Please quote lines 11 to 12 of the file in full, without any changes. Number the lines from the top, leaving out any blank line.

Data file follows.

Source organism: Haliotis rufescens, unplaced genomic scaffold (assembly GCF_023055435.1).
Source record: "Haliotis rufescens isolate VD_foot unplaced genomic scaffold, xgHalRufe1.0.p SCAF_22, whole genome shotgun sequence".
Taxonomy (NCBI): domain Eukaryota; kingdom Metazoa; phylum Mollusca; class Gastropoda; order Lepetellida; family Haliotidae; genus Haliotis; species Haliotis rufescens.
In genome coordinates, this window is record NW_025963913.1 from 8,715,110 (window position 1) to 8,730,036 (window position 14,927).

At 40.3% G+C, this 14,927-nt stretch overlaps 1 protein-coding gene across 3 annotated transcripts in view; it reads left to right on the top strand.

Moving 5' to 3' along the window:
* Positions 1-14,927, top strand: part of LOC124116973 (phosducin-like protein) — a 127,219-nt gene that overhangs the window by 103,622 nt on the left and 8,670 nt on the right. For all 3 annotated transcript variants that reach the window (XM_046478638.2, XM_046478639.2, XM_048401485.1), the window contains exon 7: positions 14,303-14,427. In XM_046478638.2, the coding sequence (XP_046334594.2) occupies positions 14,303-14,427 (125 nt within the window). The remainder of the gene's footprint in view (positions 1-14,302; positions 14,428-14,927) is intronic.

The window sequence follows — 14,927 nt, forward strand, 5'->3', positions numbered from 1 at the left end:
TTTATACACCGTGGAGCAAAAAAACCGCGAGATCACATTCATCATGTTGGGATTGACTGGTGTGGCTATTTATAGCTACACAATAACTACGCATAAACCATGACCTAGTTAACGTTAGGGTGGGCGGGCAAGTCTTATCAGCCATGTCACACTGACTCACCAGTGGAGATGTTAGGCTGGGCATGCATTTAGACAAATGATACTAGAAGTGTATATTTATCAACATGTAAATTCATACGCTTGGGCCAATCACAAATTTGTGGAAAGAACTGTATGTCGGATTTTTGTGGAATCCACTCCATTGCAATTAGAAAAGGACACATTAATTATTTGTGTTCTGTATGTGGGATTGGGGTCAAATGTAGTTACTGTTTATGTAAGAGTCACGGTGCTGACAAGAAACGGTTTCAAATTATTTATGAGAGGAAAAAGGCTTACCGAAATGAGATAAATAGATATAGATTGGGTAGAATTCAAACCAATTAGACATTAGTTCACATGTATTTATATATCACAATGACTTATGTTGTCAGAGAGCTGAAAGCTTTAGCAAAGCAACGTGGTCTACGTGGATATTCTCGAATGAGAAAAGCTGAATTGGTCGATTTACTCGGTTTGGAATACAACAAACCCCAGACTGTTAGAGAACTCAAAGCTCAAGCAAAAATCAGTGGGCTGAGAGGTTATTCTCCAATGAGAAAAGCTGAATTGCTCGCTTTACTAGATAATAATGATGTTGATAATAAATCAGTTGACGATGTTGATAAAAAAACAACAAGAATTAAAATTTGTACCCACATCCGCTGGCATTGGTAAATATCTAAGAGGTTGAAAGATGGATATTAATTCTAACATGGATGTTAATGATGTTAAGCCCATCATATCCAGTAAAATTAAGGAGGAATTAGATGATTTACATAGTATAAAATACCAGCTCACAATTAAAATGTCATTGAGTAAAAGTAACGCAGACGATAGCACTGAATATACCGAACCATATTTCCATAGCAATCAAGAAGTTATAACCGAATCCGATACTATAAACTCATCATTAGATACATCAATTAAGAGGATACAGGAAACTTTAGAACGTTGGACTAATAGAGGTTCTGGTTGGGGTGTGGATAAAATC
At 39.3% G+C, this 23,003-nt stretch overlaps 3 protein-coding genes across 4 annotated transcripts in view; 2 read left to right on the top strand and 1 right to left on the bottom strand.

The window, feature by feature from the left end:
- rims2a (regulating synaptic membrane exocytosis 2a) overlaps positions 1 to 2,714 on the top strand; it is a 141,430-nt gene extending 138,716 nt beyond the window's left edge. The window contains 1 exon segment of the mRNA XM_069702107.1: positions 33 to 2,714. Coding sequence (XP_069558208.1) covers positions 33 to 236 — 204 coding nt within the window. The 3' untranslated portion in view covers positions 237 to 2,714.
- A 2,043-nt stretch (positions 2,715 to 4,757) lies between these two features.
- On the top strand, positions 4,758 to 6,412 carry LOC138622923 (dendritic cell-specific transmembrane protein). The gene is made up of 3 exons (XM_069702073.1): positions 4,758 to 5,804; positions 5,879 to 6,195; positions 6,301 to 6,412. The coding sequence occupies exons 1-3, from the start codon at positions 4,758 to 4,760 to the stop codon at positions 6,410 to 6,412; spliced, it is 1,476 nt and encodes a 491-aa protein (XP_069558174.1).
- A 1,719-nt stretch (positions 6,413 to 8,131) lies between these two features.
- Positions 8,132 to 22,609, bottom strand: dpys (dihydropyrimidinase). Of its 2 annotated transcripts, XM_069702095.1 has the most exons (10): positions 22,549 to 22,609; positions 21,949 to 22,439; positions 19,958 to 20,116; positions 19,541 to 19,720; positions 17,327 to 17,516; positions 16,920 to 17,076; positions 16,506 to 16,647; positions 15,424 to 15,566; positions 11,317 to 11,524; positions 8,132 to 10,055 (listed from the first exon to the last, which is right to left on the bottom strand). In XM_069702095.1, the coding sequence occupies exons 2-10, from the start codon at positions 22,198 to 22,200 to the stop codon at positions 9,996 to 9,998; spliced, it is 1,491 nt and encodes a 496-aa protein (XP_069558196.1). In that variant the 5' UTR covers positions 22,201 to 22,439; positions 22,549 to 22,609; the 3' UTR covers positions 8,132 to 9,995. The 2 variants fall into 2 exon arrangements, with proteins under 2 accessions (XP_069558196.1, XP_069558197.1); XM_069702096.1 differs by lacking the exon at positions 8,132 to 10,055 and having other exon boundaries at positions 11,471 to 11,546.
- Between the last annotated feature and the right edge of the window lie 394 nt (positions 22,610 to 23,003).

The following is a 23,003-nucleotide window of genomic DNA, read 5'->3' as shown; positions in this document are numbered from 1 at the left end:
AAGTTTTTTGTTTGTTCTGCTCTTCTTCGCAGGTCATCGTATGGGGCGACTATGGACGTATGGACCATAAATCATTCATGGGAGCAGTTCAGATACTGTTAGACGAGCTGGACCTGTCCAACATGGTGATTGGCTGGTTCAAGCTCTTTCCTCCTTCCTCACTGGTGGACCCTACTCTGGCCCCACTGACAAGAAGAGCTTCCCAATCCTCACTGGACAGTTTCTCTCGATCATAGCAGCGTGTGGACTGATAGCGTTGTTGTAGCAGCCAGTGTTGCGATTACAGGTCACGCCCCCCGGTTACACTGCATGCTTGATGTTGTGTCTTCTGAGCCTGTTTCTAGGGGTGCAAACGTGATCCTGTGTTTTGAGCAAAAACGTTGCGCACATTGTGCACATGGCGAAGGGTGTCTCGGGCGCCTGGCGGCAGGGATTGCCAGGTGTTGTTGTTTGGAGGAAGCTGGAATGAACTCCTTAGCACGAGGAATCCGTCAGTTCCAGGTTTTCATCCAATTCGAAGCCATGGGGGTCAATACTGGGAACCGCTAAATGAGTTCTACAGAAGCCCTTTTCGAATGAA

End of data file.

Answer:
The window, feature by feature from the left end:
- rims2a (regulating synaptic membrane exocytosis 2a) overlaps positions 1 to 2,714 on the top strand; it is a 141,430-nt gene extending 138,716 nt beyond the window's left edge. The window contains 1 exon segment of the mRNA XM_069702107.1: positions 33 to 2,714. Coding sequence (XP_069558208.1) covers positions 33 to 236 — 204 coding nt within the window. The 3' untranslated portion in view covers positions 237 to 2,714.